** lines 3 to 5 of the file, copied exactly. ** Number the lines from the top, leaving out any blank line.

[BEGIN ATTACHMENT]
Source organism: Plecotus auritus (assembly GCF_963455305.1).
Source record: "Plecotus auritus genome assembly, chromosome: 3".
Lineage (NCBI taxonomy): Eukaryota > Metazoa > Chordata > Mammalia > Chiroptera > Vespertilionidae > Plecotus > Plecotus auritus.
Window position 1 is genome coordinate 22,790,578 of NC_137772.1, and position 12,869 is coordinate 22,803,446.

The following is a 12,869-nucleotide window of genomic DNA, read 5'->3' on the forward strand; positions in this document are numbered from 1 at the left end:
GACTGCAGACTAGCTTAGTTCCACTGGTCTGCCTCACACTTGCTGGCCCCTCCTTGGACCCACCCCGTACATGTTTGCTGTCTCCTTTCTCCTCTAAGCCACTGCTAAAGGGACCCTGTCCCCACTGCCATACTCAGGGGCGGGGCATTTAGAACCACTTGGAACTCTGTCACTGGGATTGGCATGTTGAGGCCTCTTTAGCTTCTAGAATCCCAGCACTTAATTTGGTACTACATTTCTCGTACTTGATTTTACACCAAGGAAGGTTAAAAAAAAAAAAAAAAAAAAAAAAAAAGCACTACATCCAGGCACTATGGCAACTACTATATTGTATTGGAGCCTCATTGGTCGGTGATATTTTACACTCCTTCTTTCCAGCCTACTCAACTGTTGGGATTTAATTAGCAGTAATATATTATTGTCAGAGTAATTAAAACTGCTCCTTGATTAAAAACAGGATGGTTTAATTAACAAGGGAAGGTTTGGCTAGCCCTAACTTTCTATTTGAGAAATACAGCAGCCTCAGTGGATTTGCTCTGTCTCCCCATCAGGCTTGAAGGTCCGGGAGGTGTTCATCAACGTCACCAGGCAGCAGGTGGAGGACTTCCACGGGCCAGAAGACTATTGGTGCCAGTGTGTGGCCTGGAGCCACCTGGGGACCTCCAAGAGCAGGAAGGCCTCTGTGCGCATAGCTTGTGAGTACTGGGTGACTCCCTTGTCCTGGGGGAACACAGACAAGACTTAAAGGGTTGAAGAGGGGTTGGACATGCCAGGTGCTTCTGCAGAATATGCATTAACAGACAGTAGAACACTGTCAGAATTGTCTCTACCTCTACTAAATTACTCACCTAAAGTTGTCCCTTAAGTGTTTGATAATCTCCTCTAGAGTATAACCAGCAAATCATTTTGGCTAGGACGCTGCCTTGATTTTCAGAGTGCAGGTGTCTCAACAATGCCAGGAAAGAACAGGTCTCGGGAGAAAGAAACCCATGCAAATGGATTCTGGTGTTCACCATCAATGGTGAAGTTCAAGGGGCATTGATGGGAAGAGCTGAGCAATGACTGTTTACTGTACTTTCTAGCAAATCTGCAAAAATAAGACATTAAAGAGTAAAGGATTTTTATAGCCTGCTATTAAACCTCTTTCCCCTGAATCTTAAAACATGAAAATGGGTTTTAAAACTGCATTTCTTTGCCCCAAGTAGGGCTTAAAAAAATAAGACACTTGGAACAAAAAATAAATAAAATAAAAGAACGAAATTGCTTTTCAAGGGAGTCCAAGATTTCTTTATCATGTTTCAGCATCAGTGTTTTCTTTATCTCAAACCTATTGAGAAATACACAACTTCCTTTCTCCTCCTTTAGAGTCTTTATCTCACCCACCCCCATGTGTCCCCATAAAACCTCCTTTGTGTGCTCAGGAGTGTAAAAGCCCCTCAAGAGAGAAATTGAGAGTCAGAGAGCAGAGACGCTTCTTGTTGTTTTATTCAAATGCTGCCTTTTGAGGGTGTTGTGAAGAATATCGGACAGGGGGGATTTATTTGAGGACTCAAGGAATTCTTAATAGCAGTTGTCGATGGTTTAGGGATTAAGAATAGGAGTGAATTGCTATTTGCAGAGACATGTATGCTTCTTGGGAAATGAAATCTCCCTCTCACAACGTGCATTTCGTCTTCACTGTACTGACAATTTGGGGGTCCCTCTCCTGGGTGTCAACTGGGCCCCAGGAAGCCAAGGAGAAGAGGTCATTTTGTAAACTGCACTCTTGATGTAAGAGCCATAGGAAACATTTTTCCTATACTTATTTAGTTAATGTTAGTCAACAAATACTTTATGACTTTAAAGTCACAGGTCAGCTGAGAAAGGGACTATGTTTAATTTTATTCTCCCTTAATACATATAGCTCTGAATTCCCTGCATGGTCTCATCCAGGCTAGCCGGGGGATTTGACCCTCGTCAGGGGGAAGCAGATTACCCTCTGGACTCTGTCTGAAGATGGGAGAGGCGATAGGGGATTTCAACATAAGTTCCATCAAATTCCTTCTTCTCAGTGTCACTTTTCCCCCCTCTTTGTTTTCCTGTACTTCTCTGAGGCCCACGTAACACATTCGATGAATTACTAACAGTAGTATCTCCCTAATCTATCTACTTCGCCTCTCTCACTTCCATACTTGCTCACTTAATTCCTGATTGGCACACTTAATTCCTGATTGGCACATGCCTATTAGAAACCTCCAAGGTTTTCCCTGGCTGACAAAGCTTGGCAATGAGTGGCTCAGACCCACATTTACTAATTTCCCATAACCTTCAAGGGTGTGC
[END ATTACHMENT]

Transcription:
Lineage (NCBI taxonomy): Eukaryota > Metazoa > Chordata > Mammalia > Chiroptera > Vespertilionidae > Plecotus > Plecotus auritus.
Window position 1 is genome coordinate 22,790,578 of NC_137772.1, and position 12,869 is coordinate 22,803,446.

The following is a 12,869-nucleotide window of genomic DNA, read 5'->3' on the forward strand; positions in this document are numbered from 1 at the left end: